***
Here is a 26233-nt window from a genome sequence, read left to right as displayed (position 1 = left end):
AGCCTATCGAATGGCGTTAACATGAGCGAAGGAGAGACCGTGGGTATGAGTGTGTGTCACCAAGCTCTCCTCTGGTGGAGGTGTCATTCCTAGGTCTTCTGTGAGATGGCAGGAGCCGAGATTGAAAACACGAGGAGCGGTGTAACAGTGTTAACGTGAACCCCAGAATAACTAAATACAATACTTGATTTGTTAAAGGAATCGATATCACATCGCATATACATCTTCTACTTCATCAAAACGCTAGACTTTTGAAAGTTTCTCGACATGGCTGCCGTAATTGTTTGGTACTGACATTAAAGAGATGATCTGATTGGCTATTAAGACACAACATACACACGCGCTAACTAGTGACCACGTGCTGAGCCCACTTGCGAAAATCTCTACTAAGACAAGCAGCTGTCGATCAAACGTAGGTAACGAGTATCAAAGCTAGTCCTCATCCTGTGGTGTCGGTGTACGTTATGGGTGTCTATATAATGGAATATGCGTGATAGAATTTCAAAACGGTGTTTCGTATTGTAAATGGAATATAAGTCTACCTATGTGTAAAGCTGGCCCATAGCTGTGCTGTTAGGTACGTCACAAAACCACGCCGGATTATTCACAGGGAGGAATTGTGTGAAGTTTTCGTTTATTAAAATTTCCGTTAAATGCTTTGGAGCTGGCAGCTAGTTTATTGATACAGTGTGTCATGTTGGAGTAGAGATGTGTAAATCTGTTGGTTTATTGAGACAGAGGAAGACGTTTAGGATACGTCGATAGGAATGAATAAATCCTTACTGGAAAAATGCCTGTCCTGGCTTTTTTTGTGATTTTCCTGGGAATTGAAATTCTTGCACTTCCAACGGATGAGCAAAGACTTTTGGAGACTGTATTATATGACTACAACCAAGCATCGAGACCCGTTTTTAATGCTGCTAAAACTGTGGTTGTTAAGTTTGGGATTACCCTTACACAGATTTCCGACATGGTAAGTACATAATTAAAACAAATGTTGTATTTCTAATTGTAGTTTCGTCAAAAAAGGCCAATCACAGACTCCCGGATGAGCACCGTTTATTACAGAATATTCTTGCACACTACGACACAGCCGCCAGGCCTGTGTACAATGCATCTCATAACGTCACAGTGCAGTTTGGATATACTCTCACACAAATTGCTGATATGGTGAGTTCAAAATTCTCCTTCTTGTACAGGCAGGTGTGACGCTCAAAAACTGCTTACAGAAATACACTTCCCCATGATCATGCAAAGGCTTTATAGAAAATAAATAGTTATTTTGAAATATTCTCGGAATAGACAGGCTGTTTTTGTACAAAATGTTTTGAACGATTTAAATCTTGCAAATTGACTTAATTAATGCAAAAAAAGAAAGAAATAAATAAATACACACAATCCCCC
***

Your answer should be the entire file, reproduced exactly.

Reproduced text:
Here is a 26233-nt window from a genome sequence, read left to right as displayed (position 1 = left end):
AGCCTATCGAATGGCGTTAACATGAGCGAAGGAGAGACCGTGGGTATGAGTGTGTGTCACCAAGCTCTCCTCTGGTGGAGGTGTCATTCCTAGGTCTTCTGTGAGATGGCAGGAGCCGAGATTGAAAACACGAGGAGCGGTGTAACAGTGTTAACGTGAACCCCAGAATAACTAAATACAATACTTGATTTGTTAAAGGAATCGATATCACATCGCATATACATCTTCTACTTCATCAAAACGCTAGACTTTTGAAAGTTTCTCGACATGGCTGCCGTAATTGTTTGGTACTGACATTAAAGAGATGATCTGATTGGCTATTAAGACACAACATACACACGCGCTAACTAGTGACCACGTGCTGAGCCCACTTGCGAAAATCTCTACTAAGACAAGCAGCTGTCGATCAAACGTAGGTAACGAGTATCAAAGCTAGTCCTCATCCTGTGGTGTCGGTGTACGTTATGGGTGTCTATATAATGGAATATGCGTGATAGAATTTCAAAACGGTGTTTCGTATTGTAAATGGAATATAAGTCTACCTATGTGTAAAGCTGGCCCATAGCTGTGCTGTTAGGTACGTCACAAAACCACGCCGGATTATTCACAGGGAGGAATTGTGTGAAGTTTTCGTTTATTAAAATTTCCGTTAAATGCTTTGGAGCTGGCAGCTAGTTTATTGATACAGTGTGTCATGTTGGAGTAGAGATGTGTAAATCTGTTGGTTTATTGAGACAGAGGAAGACGTTTAGGATACGTCGATAGGAATGAATAAATCCTTACTGGAAAAATGCCTGTCCTGGCTTTTTTTGTGATTTTCCTGGGAATTGAAATTCTTGCACTTCCAACGGATGAGCAAAGACTTTTGGAGACTGTATTATATGACTACAACCAAGCATCGAGACCCGTTTTTAATGCTGCTAAAACTGTGGTTGTTAAGTTTGGGATTACCCTTACACAGATTTCCGACATGGTAAGTACATAATTAAAACAAATGTTGTATTTCTAATTGTAGTTTCGTCAAAAAAGGCCAATCACAGACTCCCGGATGAGCACCGTTTATTACAGAATATTCTTGCACACTACGACACAGCCGCCAGGCCTGTGTACAATGCATCTCATAACGTCACAGTGCAGTTTGGATATACTCTCACACAAATTGCTGATATGGTGAGTTCAAAATTCTCCTTCTTGTACAGGCAGGTGTGACGCTCAAAAACTGCTTACAGAAATACACTTCCCCATGATCATGCAAAGGCTTTATAGAAAATAAATAGTTATTTTGAAATATTCTCGGAATAGACAGGCTGTTTTTGTACAAAATGTTTTGAACGATTTAAATCTTGCAAATTGACTTAATTAATGCAAAAAAAGAAAGAAATAAATAAATACACACAATCCCCC